A cultural icon in the city of Napa is gone, sawed off and stolen.
The Napa Valley Register posted a photo of the vandalized eucalyptus tree near Alston park.
Someone cut off a piece of wood shaped as a moose head and painted a smiley face.
The beloved moose tree has been a go-to spot for young people to unleash their creative energy. No one knows when the tradition started, but over the years, a growth on the side of a eucalyptus tree had been painted time and time again.
It's taken on rainbow colors in honor of same sex marriage, Orange and black during the Giants' latest World Series run and most often, the colors of Napa's local high schools.
But now that the moose is gone, the people of Napa have been in mourning.
Napa resident Jeff hammond even brought flowers. "Well I saw it yesterday and it really uh, kinda choked me up. I've lived here 16 years and the moose has been here ever since I've been here," he said.
The moose disappeared New Year's Eve. One neighbor says it was around 11 p.m. when her husband alerted her to the sound voices and a chainsaw. "I went to the back door and I said, okay it does sound a bit like a chainsaw, but I never put it together that the moose was chopped off," Napa resident Neha Hoskins said.
The moose's days on Dry Creek Road were already numbered. The large eucalyptus tree is scheduled to be removed in the Spring to make way for a sidewalk and a new housing subdivision.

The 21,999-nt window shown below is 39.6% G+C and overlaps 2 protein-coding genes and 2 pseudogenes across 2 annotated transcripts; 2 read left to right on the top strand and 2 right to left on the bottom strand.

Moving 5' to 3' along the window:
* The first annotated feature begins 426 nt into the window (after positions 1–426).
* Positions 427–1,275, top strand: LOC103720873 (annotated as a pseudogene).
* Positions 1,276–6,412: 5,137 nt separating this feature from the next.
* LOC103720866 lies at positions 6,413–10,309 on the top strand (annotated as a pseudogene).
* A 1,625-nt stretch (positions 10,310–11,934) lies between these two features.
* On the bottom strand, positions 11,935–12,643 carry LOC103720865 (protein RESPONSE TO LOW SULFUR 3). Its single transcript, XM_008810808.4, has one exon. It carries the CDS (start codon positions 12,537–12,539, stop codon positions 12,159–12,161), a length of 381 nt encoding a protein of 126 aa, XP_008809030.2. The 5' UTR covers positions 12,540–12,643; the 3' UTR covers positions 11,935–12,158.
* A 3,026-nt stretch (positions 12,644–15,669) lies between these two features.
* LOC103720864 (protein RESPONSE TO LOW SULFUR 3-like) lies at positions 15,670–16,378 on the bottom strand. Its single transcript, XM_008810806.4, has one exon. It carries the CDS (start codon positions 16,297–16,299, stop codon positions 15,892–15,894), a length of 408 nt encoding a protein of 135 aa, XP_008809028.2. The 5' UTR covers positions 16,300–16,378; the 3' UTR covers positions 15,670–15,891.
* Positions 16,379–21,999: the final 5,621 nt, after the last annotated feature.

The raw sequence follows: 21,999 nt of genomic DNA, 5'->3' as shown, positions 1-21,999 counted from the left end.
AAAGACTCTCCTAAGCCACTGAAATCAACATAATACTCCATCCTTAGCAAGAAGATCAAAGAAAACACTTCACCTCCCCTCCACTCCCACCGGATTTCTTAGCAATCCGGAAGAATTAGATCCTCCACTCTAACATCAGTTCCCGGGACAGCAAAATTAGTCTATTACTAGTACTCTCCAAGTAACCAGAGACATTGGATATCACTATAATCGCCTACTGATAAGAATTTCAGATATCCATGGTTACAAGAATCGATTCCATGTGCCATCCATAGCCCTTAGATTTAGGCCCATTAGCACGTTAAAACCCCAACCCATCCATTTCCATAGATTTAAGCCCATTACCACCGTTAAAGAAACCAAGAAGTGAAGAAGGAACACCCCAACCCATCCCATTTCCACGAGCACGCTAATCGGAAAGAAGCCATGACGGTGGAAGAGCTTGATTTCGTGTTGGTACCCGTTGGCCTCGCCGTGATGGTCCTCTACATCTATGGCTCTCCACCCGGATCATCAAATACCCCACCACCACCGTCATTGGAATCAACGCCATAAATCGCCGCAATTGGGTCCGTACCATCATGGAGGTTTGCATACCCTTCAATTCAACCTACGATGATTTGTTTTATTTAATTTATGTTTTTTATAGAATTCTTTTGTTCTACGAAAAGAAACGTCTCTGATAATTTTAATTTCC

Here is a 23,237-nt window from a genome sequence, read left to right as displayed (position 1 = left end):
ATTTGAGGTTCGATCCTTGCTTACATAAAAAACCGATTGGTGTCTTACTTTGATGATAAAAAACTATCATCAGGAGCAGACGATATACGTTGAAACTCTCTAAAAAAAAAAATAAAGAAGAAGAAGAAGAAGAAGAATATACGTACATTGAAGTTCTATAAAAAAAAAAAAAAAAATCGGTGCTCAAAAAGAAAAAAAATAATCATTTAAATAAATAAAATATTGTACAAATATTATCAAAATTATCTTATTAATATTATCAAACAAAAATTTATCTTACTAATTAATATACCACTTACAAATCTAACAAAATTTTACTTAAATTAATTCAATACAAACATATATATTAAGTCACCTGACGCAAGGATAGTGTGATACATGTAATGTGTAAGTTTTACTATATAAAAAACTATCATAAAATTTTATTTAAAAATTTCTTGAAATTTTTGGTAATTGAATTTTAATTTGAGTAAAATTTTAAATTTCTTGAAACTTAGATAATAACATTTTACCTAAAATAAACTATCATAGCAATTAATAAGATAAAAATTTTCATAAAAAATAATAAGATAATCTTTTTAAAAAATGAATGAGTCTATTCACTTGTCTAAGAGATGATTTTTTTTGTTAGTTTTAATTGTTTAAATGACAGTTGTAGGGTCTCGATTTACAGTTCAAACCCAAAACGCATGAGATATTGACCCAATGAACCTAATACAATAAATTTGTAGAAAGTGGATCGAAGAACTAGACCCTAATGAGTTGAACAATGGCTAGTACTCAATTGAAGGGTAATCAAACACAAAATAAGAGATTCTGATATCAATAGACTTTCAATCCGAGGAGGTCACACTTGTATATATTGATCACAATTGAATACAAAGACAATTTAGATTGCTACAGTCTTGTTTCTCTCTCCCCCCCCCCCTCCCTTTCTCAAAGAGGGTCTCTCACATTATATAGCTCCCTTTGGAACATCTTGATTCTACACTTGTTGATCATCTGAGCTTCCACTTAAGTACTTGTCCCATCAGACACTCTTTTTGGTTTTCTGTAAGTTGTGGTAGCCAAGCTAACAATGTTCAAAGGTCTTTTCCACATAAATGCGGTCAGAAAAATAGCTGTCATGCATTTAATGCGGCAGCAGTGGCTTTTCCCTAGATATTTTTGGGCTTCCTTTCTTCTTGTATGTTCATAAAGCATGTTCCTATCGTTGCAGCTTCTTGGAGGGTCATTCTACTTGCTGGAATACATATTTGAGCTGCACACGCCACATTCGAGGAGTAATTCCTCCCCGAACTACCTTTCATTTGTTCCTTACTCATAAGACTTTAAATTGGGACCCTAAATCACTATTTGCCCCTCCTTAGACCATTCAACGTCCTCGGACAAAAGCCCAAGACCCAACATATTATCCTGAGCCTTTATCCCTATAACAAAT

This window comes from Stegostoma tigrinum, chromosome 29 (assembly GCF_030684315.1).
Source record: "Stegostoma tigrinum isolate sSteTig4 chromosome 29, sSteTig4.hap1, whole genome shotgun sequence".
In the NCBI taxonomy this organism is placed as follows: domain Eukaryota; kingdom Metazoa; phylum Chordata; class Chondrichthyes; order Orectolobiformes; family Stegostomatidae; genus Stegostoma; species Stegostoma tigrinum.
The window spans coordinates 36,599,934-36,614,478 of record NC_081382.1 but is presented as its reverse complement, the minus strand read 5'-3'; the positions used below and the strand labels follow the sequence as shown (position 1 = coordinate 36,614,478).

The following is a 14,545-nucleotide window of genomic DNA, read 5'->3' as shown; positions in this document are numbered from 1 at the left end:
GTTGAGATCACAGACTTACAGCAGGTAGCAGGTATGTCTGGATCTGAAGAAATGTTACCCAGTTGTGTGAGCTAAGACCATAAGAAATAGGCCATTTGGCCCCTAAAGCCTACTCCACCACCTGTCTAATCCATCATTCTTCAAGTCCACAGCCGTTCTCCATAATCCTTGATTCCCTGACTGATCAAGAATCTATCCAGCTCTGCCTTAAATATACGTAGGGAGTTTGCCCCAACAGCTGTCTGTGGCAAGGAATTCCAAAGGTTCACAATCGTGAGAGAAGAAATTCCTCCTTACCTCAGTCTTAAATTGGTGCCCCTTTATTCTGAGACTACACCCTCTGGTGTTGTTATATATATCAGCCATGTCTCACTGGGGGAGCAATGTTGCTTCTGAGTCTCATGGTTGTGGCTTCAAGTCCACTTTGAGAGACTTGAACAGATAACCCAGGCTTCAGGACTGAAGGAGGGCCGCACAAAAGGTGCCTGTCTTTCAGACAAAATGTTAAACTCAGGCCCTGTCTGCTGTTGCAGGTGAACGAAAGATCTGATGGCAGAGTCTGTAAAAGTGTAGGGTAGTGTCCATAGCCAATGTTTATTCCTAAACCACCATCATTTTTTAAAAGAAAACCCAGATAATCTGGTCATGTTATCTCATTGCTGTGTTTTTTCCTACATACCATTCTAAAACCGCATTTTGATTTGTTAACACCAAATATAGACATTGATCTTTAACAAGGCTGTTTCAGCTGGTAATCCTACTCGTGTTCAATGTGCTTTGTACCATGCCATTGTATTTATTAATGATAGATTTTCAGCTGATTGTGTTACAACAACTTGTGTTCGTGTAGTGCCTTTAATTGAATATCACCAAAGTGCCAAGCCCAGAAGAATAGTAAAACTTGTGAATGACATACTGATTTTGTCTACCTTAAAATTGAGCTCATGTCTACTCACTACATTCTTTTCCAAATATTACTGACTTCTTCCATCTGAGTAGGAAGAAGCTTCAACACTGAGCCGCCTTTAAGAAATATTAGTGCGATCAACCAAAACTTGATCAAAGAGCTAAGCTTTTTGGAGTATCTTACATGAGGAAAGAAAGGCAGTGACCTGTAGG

But the moose was supposed to live on at Downtown Joe's where it was going to be mounted on the wall for all to enjoy.
Councilman Peter Mott still has hope that will happen. "I'd like to tell whoever took the moose, no questions asked, if you want to bring it down to city hall or to Downtown Joe's and turn it in, we'll make sure that it's handled properly," he said.
Allie Huffman always wanted to paint the moose, but now will never get the chance. She came to the tree anyway to create her own version and says she'll miss the original. "I hope no one just took it to hang it up on their wall at home and not tell anybody because I feel like it should be in a museum. It's just iconic. It really is," she said.
An iconic piece of Napa that residents hope will turn up and be part of the community once again.